The TI myParts Kit is a good mixture of both digital and analog components. The first thing I noticed was how many components there are in the box. There are twelve 8-pin, twelve 14-pin, and four 16-pin ICs for a total of 26, many of which are digital logic 74XX series; five each of 29 different resistors for a total of 145; 29 capacitors, both ceramic and electrolytic (and two tantalum), ranging from 39 pF to 470 μF. You get a good selection of trim-potentiometers, transistors, LEDs, jumper wires and cables. The one thing that is missing is a breadboard. However, since the myParts kit is designed to be used with the Electronics Explorer Board, you get a 2000+ tie-point breadboard and integrated power supplies with that.
As a side note, it should be mentioned that the Electronics Explorer Board also comes with a small Starter Analog Parts Kit, but the only part worth having is the 8-Ohm speaker, and that can be switched out for a buzzer as inventory is available. The included jumper wires are not my favorite style and you don’t get anything else that isn’t included with the myParts kit.
In a perfect world, if I was deciding which kit to choose, I don’t think I could choose just one. As mentioned, they all have a good selection of basic components, e.g. resistors, capacitors, and such. It’s what they each bring to the table on their own that makes them stand out. You have the Analog Parts Kit, which has a wonderful assortment of analog sensors. Or you can pick the TI myParts Kit with its large selection of logic ICs and great overall part count. Last but not least, you have the chipKIT Starter Kit, which offers a good mix of external components and devices for use with programming applications.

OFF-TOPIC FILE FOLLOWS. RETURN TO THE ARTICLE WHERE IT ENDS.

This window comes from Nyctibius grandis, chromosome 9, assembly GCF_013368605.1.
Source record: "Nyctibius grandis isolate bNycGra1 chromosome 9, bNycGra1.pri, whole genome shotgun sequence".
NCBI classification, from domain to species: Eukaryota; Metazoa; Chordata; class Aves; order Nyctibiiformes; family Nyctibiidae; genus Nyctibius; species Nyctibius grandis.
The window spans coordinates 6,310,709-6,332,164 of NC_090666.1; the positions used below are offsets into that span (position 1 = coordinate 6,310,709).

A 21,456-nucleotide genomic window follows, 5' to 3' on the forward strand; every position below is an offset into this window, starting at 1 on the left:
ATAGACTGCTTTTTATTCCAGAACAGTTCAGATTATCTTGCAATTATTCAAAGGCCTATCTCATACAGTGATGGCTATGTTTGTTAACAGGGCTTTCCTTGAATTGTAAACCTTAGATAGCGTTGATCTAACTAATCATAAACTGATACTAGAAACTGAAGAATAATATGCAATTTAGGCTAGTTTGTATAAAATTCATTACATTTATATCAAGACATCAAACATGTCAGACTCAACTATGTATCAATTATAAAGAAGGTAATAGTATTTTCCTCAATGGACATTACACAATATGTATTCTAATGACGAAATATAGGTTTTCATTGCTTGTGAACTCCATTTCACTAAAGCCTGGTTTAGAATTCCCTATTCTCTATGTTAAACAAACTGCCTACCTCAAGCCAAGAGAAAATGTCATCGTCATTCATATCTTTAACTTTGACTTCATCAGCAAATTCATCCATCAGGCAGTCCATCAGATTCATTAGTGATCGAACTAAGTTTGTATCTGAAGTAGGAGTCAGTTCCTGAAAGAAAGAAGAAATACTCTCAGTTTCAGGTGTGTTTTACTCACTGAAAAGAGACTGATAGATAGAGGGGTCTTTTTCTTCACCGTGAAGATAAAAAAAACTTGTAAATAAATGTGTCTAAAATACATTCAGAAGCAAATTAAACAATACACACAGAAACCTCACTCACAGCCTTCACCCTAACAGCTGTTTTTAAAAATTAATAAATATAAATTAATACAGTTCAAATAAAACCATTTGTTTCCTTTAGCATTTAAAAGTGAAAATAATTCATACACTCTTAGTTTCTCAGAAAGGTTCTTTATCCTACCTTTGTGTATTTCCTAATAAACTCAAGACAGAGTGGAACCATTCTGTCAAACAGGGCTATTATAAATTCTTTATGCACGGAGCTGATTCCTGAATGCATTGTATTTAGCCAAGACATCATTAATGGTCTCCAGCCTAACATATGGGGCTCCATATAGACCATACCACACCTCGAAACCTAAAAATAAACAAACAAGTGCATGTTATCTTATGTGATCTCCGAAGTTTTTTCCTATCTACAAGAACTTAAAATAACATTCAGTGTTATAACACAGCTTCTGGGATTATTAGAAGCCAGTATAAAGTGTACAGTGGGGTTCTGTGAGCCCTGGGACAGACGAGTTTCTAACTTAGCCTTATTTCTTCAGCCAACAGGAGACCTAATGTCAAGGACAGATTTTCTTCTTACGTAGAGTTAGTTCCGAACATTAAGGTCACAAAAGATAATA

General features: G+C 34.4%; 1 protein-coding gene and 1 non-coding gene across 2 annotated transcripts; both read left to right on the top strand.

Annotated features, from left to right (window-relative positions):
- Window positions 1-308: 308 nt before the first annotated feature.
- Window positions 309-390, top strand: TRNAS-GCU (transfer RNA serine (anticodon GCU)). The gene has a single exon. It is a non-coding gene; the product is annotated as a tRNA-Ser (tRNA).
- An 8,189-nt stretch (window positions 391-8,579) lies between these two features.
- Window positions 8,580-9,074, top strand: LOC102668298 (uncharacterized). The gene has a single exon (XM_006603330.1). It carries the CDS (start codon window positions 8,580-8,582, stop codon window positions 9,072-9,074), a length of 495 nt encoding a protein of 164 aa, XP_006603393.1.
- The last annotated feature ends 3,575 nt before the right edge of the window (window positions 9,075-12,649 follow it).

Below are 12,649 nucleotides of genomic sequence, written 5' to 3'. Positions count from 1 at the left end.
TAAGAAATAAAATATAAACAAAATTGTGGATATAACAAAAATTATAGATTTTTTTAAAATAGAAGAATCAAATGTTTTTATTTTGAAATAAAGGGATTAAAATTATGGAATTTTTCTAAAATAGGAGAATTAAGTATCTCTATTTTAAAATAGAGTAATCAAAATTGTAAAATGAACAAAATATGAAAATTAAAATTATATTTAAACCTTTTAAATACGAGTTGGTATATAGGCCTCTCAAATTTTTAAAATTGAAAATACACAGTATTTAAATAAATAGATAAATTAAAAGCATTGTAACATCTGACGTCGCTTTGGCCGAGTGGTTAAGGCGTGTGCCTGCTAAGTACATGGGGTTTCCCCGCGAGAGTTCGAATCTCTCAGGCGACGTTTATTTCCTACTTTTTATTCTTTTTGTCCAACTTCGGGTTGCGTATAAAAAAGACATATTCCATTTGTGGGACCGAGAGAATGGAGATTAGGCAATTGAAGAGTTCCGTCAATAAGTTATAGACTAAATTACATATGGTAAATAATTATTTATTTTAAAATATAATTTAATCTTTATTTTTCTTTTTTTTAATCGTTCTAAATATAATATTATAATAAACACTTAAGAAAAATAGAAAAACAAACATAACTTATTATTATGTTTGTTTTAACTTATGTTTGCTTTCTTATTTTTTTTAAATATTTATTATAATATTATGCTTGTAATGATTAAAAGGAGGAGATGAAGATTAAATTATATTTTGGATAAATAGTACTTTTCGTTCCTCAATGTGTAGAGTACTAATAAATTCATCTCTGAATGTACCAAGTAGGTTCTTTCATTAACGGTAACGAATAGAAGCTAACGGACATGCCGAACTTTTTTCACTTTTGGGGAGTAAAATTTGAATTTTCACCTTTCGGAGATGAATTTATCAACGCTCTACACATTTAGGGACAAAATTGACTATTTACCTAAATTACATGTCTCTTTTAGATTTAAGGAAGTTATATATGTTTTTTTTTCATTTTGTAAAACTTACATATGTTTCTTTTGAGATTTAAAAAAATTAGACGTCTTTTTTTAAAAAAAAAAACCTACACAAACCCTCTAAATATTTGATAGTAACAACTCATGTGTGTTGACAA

If you are focusing on analog circuits, the Analog Starter Kit is the best value. I would pair it with the Electronics Explorer Board, which as far as hardware goes, is a phenomenal value. If price is a concern, get the Analog Discovery and the Analog Starter Kit, which has a bundle price for the two together. However, much of what we do with analog circuits has to do with digital logic as well, in which case go with the Electronics Explorer Board and the TI myParts Kit. If you still want the value but cost is still a concern, I would go with the Analog Discovery, but I would still recommend the myParts kit because of the 74XX family of logic chips that are included. I like the 74XX chips because I think they help to bridge that gap of how analog becomes digital and how logic works. The only real difference between the Analog Starter Kit and the TI myParts Kit is the analog sensor ICs in the Analog Starter Kit and the 74XX logic chips in the myParts kit. If the 74XX ICs from the TI myParts Kit could be packaged separately with the Analog Starter Kit, I don’t think you could find a better value. On the other hand, if you are like me and want a good mix of digital and analog parts, get the chipKIT Starter Kit. In a perfect world, if I could build my dream kit, I would pick all of the fun digital parts from the chipKIT kit, like the 7-segment LED, the LCD display, the motors, any ICs necessary to run those, and the large breadboard (you can never have enough breadboards), as well as the sensor ICs from the Analog Starter Kit and add them all to the myParts kit. Pair that with a chipKIT Max32 microcontroller and an Electronics Explorer Board, and there isn’t much you could think of that you didn’t have the parts and equipment to build.